Similarly, the 1998 study by Dr. Rudner of 20,760 students, found that eighth grade students whose parents spend $199 or less on their home education score, on the average, in the 80th percentile. Eighth grade students whose parents spend $400 to $599 on their home education also score on the average, in the 80th percentile! Once the parents spend over $600, the students do slightly better, scoring in the 83rd percentile.v

The message is loud and clear. More money does not mean a better education. There is no positive correlation between money spent on education and student performance. Public school advocates could refocus their emphasis if they learned this lesson. Loving and caring parents are what matters. Money can never replace simple, hard work.

The last significant statistic from the Strengths of Their Own study regards the affect of government regulation on homeschooling. Dr. Brian Ray compared the impact of government regulation on the academic performance of homeschool students and he found no positive correlation. In other words, whether a state had a high degree of regulation (i.e., curriculum approval, teacher qualifications, testing, home visits) or a state had no regulation of homeschoolers, the homeschooled students in both categories of states performed the same. The students all scored on the average in the 86th percentile regardless of state

Homeschool freedom works. Homeschoolers have earned the right to be left alone.

2. In a study released by the National Center for Home Education on November 10, 1994. According to these standardized test results provided by the Riverside Publishing Company of 16,311 homeschoolers from all 50 states K-12, the nationwide average for homeschool students is at the 77th percentile of the basic battery of the Iowa Test of Basic Skills. In reading, the homeschoolers' nationwide grand mean is the 79th percentile. This means, of course, that the homeschool students perform better in reading than 79 percent of the same population on whom the test is normed. In the area of language arts and math, the typical homeschooler scored in the 73rd percentile.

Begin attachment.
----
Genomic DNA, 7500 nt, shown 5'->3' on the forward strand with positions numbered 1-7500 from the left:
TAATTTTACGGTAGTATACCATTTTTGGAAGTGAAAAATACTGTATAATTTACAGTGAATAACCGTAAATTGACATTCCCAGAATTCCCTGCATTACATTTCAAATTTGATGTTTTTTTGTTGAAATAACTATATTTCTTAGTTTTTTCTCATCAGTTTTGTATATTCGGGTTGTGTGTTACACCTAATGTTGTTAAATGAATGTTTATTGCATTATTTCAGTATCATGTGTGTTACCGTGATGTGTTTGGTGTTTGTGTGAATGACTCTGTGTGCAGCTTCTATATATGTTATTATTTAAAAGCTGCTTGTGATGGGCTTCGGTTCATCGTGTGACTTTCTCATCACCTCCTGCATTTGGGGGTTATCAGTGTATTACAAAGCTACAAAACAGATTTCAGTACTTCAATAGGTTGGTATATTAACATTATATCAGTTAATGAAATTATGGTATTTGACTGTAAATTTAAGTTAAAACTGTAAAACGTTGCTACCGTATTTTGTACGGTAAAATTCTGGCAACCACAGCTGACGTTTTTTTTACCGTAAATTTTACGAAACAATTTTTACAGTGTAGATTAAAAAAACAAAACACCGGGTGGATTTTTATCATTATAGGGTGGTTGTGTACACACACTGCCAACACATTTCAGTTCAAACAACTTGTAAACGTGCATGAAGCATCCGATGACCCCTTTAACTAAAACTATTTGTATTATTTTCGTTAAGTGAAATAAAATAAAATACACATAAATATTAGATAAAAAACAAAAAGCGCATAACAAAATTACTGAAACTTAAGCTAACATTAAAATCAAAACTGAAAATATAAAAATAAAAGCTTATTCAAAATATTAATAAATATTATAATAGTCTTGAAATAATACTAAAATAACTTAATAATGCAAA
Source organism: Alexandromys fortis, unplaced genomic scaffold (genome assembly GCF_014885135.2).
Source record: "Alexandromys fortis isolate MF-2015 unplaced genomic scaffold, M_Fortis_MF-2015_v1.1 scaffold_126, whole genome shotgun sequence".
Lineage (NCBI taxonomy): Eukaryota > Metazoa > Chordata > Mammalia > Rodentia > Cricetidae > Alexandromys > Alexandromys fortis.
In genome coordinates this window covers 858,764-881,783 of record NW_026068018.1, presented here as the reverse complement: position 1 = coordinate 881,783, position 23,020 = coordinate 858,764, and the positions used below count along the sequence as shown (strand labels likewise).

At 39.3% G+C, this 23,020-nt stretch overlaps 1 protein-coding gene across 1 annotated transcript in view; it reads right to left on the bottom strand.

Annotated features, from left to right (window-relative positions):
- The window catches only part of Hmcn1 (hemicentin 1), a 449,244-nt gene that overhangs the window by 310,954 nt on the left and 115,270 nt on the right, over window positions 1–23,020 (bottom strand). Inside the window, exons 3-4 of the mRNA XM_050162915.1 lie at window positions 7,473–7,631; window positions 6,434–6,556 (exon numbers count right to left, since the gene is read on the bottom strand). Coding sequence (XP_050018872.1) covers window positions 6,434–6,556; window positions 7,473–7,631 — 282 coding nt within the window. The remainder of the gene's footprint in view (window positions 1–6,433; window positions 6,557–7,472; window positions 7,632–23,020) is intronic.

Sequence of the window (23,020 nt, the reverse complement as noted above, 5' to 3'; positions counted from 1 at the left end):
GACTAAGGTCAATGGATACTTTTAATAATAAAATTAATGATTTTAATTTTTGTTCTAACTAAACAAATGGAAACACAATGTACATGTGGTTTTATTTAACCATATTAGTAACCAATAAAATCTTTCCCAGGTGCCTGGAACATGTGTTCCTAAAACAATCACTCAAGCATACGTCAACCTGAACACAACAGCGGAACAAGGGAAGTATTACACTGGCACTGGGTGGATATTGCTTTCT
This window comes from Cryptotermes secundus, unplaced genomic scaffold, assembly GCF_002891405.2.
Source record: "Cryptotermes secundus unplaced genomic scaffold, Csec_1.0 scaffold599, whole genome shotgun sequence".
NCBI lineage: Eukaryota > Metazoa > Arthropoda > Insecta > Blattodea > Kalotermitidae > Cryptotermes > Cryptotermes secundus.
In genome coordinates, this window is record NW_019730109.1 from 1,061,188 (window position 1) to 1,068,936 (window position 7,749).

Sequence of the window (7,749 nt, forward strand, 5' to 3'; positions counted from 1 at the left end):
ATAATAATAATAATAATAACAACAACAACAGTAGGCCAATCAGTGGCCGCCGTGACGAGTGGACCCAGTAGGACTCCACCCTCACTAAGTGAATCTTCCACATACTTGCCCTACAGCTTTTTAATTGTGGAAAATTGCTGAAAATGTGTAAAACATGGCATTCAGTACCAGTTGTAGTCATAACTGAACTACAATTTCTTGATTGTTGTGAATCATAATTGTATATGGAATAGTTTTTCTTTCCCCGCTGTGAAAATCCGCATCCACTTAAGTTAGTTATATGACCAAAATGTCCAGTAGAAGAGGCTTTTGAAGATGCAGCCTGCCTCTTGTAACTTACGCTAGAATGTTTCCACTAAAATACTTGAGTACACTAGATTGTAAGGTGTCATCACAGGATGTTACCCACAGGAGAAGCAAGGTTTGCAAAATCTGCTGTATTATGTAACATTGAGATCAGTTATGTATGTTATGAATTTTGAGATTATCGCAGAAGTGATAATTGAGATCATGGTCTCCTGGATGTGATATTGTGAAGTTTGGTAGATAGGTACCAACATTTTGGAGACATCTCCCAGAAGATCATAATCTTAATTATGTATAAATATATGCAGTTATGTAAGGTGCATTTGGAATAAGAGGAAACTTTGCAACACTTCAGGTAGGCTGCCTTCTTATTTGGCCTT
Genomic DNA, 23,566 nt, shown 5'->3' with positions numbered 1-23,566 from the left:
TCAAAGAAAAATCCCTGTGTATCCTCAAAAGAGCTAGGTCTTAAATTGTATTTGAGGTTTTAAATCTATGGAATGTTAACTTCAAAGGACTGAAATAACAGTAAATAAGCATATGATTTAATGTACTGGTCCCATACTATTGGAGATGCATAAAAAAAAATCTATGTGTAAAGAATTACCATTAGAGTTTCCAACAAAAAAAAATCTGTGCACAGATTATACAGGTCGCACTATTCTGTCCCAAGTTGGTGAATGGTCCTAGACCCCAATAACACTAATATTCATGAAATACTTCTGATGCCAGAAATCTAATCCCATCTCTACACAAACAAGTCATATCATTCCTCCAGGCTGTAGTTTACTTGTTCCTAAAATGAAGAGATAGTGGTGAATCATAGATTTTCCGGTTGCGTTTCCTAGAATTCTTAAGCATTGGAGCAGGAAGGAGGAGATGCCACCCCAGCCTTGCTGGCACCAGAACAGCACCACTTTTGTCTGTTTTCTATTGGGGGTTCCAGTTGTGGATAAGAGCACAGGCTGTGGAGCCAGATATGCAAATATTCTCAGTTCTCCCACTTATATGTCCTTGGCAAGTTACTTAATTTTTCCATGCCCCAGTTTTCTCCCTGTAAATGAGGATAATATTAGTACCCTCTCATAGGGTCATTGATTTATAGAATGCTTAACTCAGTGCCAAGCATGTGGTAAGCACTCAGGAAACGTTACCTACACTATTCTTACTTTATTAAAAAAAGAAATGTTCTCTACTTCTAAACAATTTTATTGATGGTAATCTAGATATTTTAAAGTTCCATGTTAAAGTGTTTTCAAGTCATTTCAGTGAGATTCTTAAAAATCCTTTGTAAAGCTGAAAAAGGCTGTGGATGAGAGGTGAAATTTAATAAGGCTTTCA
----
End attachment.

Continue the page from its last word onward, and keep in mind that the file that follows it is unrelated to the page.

These 16,311 homeschool students' scores were not self-selected by parents or anyone else. They represent all the homeschoolers whose tests were scored through the Riverside Publishing Company. It is important to note that this summary of homeschool achievement test scores demonstrates that 54.7% of the students in grades K-12 are achieving individual scores in the top quarter of the population of students in the United States. This figure is more than double the number of conventional school students who score in the top quarter.vii

3. In 1991, a survey of standardized test scores was performed by the Home School Legal Defense Association in cooperation with the Psychological Corporation, which publishes the Stanford Achievement Test. The study involved the administering of the Stanford Achievement Test (8th Edition, Form J) to 5,124 homeschooled students. These students represented all 50 states and their grades ranged from K-12. This testing was administered in Spring 1991 under controlled test conditions in accordance with the test publisher's standards. All test administers were screened, trained, and approved pursuant to the publisher's requirements. All tests were machine-scored by the Psychological Corporation.

These 5,124 homeschoolers' composite scores on the basic battery of tests in reading, math, and language arts ranked 18 to 28 percentile points above public school averages. For instance, 692 homeschooled 4th graders averaged in the 77th percentile in reading, the 63rd percentile in math, and the 70th percentile in language arts. Sixth-grade homeschoolers, of 505 tested, scored in the 76th percentile in reading, the 65th percentile in math, and the 72nd percentile in language arts.